Airports can be hectic, especially around Christmas. Nobody wants to get stuck and miss their flight, even if it is completely hypothetical. Advent of Code’s day 5 question deals with a chaotic situation of boarding passes and locating your seat on a plane; seems a distant memory now with all that’s going on in the world...

Your given input is a set of boarding passes which will allow you to determine Seat IDs. The first 7 characters help determine the row, and the last 3 determine the column. The example given is ‘“FBFBBFFRLR” where F means "front", B means "back", L means "left", and R means "right". Each letter tells you which half of a region the given seat is in’ You can see the full details of this problem and the others on the Advent of Code website.

## Jonners

**Day 5 Part 1:** What is the highest seat ID on a boarding pass?

`⌈/{2⊥('B'=7↑⍵),'R'=¯3↑⍵}¨d5`

The key to this problem was realising the boarding passes were just binary numbers in disguise! By encoding the 'B's as 1s and 'F's as 0s for the first section, and then the 'R's and 1s and 'L's as 0s for the second, we get the seat number in binary. Then it is simply a case of finding the maximum of the lot; 885 in my case.

**Day 5 Part 2:** What is the ID of your seat?

`{⌈/⍵~⍨⍳⌈/⍵}{2⊥('B'=7↑⍵),'R'=¯3↑⍵}¨d5`

Since we know the seat number must be in the same range as the other seats (i.e. starting at 35 and ending at 885) I simply removed the list of known seat numbers from the list of integers between the minimum and maximum, to get the answer 623.

## James (me!)

Here is my solution for Part 1 in APL:

```
r←q5_1 input;seatIDs
⍝ Original solution:
⍝ I split the input string into rows and columns
⍝ converting strings into binary
⍝ and using the formula of cols(base-2) + rows(base-2) × 8
seatIDs←{
cols rows←¯3(↑{⍺ ⍵}↓)⍵
rn cn←'BR'{2⊥⍺=⍵}¨rows cols
cn+rn×8
}¨input
r←⌈⌿seatIDs
⍝ ---------
⍝ Due to the formula of Seat ID, multiplying row by 8
⍝ is the same as multiplying by 2*3 (where * is exponent in APL).
⍝ As the columns are always three in length,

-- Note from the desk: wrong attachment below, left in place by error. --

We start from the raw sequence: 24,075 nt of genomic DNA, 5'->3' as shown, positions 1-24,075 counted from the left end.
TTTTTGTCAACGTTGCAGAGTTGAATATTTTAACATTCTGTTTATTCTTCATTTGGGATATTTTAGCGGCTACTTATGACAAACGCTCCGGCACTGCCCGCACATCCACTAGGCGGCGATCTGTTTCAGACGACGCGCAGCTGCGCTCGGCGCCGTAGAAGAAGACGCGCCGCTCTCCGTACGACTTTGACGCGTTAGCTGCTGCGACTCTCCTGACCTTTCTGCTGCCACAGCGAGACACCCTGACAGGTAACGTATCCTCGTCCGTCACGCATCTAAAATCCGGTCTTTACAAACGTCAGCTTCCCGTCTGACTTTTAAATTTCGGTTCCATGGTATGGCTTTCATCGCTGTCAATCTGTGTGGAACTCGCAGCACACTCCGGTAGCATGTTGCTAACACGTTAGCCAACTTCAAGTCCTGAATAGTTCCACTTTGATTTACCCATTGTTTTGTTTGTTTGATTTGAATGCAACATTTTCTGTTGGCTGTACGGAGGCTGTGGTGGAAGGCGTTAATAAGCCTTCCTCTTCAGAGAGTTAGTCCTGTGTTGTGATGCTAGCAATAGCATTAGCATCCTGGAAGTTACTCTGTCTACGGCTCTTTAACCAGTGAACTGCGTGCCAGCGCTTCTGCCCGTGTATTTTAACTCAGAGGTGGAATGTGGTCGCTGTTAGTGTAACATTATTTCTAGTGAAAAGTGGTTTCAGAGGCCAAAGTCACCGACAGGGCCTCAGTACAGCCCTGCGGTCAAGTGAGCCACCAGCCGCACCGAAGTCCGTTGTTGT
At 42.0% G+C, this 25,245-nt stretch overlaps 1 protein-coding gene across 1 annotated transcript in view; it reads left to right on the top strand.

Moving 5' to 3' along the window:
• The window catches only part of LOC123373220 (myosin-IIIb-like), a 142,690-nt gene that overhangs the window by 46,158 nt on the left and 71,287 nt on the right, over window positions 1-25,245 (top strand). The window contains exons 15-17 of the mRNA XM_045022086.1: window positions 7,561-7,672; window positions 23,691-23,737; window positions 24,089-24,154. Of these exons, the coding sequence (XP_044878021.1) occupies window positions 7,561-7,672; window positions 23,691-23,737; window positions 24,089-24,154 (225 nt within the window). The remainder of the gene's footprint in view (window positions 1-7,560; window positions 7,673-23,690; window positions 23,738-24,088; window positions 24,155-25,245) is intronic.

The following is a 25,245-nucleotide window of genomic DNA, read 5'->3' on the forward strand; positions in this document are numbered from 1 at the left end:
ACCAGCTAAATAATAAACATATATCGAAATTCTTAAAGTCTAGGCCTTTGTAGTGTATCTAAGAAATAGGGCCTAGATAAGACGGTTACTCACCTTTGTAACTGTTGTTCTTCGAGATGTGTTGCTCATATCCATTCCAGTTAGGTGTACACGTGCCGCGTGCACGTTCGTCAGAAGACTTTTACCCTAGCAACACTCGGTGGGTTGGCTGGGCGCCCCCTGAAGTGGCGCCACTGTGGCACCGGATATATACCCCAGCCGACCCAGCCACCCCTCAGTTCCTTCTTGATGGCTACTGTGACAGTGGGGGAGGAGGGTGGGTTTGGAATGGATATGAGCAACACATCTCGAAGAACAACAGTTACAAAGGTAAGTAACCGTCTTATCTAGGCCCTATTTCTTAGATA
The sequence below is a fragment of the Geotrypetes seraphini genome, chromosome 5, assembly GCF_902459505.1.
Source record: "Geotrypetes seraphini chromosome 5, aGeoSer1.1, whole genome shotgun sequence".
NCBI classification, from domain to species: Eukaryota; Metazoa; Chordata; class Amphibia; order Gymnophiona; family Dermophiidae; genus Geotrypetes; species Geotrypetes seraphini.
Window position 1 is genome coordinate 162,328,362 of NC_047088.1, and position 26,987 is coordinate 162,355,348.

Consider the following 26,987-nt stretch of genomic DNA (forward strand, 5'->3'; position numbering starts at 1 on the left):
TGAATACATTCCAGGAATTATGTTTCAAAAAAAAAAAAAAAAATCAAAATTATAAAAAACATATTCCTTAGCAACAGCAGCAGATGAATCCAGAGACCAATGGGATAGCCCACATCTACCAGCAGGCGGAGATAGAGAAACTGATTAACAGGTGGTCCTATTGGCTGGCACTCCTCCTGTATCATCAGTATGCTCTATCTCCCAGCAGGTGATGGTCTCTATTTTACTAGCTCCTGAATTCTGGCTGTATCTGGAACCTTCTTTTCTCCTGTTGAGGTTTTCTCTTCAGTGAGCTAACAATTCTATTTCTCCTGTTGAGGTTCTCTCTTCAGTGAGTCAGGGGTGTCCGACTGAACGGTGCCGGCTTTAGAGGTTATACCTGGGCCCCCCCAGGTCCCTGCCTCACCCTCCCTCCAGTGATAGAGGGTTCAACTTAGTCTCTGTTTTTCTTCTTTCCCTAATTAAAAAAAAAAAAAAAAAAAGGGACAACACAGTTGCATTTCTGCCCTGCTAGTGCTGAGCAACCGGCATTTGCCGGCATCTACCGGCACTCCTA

⍝ the shift in bits is the same as just applying the formula directly.
⍝ Essentially I can convert the input string to binary as a whole
⍝ and yield the same result as using the formula. Shocked I didn't see
⍝ this the first time round... *facepalm*
seatIDs←{
2⊥⍵∊'BR'
}¨input
r←⌈⌿seatIDs
⍝ ---------
⍝ Optimised and golfed for fun...
r←⌈⌿2⊥⍉'BR'∊⍨↑input
```

And here is my solution for Part 2 in APL:

```
r←q5_2 input;seatIDs;allSeats;min;max
⍝ Using part of my phase 1 solution to generate
⍝ all seat IDs, I generate the set of integers in the
⍝ range from [min, max] inclusive. By removing the seatIDs
⍝ from this set, the one number left will be my seat.
seatIDs←2⊥⍉'BR'∊⍨↑input
min max←(⌊/{⍺ ⍵}⌈/)seatIDs
allSeats←min+0,⍳max-min
r←allSeats~seatIDs
```

And here is my solution, this time in Python.

```
# read input file (\inputs\5.txt) and format text to numbers if necessary
from utils.read_input import read_input
def bin_to_dec(input_list):
# convert list of integers from base-2 to base-10
# Convert each item in the list to text, and join them into one string
# ... converting back to an integer in base 2.
return int("".join(str(i) for i in input_list), 2)
def get_ids(data):
# convert ticket number to seat id
# For each ticket
# ... Compare each character to 'B' and 'R'.
# ... if each char is either of those set bit, otherwise don't.
# Convert from binary list- i.e. [0, 1, 1]- to binary singleton- i.e. 011
# ... and covert to decimal.
ids = [bin_to_dec([int(char in ['B', 'R']) for char in ticket])
for ticket in data]
return ids
def q5_1(data):
# get the set of seat IDs and return the largest
ids = get_ids(data)
return max(ids)
def q5_2(data):
# get the set of seat IDs
ids = get_ids(data)
# iterate over the set of integers from [min, max] inclusive
# ... and when you come across a number in that set which isn't
# ... in the seat IDs, that must be your seat.
for i in range(min(ids), 1+max(ids)):
if not i in ids:
return i
if __name__ == "__main__":
data = read_input(5)
print(q5_1(data))
print(q5_2(data))
```

## Roy